Banks will claim that market-linked GICs are the best of both worlds, combining the security of a GIC with the reward of equity investing, but is that true? There certainly are some upsides to market-linked GICs, but there are some downsides you should also consider.
You may have heard of index funds before. These investments will track a certain market, like the S&P 500 or the S&P/TSX 60, and will go up or down when the stock market as a whole goes up or down. You miss out on the benefit of getting amazing performance from a specific company doing well, but also don’t have to worry about any particular company crashing either.
Index funds spread risk around by buying many different stocks and selling you a piece of the fund, rather than the stocks themselves. It’s an easy way to make a diverse portfolio, but it’s still risky. We’re currently in a market downturn, with many people losing a lot of money over the past year. An index fund still hurts when everything is down.
That’s where market-linked GICs come in. Just like an index fund, they’re diversified. Their value will go up and down with the market, but you’ll never lose money, because your principal is guaranteed. Sounds great, right?
The biggest benefit of investing in stocks is that your gains are tied directly to the growth of the company. If they do well, your stock can grow multiple times over in a short amount of time. This comes with risk, as the company could instead go belly-up and erase your investment.
So when a market-linked GIC states it removes the risk of loss but keeps the gains, you might be interested. But how much will you really earn?
Most market-linked GICs put a limit on your gains, which could be as little as 5 or 6% per year. Even in years when the market as a whole gains 10, 20, or even 30%, you won’t make any more.
In years that the stock market does extremely well, a market-linked GIC will outperform a regular GIC but fall far behind an index fund or exchange-traded fund (ETF). In years that the stock market does poorly, a regular GIC will outperform a market-linked GIC – but it gets worse.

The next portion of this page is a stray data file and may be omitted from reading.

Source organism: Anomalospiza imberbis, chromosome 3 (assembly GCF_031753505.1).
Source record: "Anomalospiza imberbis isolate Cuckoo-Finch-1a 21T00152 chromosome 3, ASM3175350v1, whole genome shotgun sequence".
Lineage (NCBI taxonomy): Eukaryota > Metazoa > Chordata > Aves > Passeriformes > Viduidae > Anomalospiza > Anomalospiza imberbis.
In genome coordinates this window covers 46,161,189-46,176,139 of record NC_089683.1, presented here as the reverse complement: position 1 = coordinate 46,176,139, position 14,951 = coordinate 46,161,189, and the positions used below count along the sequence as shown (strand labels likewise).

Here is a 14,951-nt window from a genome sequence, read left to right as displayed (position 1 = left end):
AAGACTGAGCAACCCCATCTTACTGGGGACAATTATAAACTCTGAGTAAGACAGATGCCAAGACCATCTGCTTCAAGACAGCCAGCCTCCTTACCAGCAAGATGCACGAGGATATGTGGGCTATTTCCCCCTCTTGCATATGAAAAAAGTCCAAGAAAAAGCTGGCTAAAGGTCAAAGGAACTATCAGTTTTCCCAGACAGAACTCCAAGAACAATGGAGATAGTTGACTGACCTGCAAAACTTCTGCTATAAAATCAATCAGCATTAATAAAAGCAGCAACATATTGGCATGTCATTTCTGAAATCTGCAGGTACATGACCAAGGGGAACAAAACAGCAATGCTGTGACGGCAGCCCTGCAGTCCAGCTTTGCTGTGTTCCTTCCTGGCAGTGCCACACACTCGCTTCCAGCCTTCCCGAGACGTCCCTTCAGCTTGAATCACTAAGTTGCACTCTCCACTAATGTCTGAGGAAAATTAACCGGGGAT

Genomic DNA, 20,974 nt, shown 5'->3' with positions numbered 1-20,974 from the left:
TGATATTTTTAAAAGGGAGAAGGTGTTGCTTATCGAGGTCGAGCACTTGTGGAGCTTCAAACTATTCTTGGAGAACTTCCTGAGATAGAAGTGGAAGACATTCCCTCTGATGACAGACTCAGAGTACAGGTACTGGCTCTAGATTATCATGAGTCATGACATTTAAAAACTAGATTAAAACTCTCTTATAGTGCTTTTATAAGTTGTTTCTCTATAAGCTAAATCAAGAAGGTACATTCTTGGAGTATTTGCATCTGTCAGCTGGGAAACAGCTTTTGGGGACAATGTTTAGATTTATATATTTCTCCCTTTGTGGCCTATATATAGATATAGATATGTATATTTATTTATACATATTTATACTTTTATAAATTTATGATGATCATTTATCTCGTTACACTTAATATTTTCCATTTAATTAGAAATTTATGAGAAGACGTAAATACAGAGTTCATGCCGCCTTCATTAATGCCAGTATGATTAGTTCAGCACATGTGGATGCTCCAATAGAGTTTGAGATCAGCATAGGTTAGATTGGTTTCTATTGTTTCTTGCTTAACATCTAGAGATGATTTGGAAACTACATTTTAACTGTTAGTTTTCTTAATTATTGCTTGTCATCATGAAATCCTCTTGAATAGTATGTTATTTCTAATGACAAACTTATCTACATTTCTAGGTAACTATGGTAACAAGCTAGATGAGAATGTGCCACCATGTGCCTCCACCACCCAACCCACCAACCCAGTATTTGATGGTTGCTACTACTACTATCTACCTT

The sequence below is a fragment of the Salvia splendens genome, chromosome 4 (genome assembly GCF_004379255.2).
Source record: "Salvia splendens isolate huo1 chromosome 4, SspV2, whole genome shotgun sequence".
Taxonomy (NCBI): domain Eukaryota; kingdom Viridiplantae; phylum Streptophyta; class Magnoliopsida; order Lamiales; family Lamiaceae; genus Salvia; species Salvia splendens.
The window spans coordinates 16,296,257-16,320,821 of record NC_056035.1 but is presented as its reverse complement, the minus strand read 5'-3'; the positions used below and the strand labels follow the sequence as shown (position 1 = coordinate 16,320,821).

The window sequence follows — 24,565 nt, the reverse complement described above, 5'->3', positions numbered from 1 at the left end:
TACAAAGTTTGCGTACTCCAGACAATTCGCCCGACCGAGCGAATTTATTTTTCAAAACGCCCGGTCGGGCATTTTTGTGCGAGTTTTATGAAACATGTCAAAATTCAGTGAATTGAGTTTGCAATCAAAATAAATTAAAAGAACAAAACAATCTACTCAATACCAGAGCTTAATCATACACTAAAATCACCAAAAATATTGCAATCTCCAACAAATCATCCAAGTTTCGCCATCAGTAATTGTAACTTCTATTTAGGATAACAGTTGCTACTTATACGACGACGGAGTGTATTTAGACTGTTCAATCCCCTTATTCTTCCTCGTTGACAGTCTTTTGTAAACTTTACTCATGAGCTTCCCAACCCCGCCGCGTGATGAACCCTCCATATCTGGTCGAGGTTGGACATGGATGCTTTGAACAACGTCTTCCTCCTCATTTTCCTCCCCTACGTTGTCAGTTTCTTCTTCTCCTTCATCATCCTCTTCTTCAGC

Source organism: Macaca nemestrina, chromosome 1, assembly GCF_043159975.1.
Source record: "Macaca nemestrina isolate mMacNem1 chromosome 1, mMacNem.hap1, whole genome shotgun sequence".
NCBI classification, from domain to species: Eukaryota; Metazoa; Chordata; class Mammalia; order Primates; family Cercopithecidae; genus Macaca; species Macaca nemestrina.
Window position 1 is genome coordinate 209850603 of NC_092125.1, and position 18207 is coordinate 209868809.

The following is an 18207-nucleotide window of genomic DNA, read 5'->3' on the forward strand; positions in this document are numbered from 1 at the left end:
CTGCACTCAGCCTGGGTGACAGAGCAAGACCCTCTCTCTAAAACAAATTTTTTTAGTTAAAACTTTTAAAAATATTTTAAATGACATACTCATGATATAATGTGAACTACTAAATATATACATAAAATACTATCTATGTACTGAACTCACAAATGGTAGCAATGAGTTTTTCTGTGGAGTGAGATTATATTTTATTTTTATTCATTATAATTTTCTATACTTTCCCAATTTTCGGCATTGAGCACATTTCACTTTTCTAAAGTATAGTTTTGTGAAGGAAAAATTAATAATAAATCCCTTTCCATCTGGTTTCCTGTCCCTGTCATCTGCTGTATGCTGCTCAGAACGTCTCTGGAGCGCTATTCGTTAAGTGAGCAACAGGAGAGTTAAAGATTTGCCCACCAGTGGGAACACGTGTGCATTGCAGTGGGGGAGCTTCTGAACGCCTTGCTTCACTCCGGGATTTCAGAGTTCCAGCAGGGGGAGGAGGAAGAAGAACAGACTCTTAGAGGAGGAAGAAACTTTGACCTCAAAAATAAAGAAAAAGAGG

Index funds and ETFs are taxed only when you sell the investment – that’s known as capital gains tax. Capital gains are taxed at 50% of your marginal (highest) tax rate, while interest is taxed at 100% of your marginal rate. If you made $1,000 in capital gains you might only pay $148.30 in taxes, but if you made $1,000 in interest you could lose $296.50! The exact amount depends on your income, but you’ll always be taxed double when you compare interest to capital gains.
Market-linked GICs pay out in interest, not capital gains, so you also have to consider how you’re paying twice as much tax when you buy one.
No one likes seeing their investment lose so much value that it’s worth less than what they paid for it. Depending on how much you invested, you can lose thousands of dollars (on paper).
The only upside to losing money on an investment is that you can claim capital losses. You can use capital losses to offset capital gains, and any gains that are offset this way are tax-free. It can feel like a consolation prize for losing money, but really it just means you didn’t make any money.
For example, if you sell investment A at a loss of $1,000 and investment B at a gain of $1,000, you made a total of $0! You can’t get taxed on money you haven’t made.
A market-linked GIC doesn’t lose value, so you don’t get to claim capital losses. You just get your money back at the end of the term.
As time goes on, your money becomes less valuable because of inflation. Some years, deflation occurs instead of inflation, but periods of deflation aren’t nearly as common as inflation.
A typical rate of inflation per year is around 2%, give or take. That’s also the official target of the Bank of Canada. So every year, your money is worth 2% less, on average.
To put a number to that, imagine you have $100. If it’s not invested or in a high-interest savings account, it will still be $100 one year from now.
However, during that time, inflation might increase by 2%. Now that same $100 can only buy $98 worth of stuff. If inflation increases by 2% again next year, your money can now only buy $96.04 worth of stuff.
If you buy a market-linked GIC that doesn’t gain value because the stock market was down, only your principal is guaranteed. That’s the exact number of dollars you put in when you bought the GIC. But if you invested money 5 years ago in a GIC that earned no interest, it’s actually worth less than what you paid for it!
A normal GIC has a similar problem, but only when the national interest rate is lower than the rate of inflation. If your GIC’s rate is equal to or greater than the rate of inflation, you’ll always maintain value, and may get a small real return as well.
GICs can have a part to play in any portfolio because they have no risk of loss. Nonetheless, you don’t want your portfolio to be made entirely of GICs – even market-linked GICs – because you’re giving up a lot of your growth potential.
As you get closer to retirement and can’t risk significant losses, then it makes more sense to transition to GICs. If you’re young, it makes more sense to have less of your money invested in GICs and more of it in the market directly.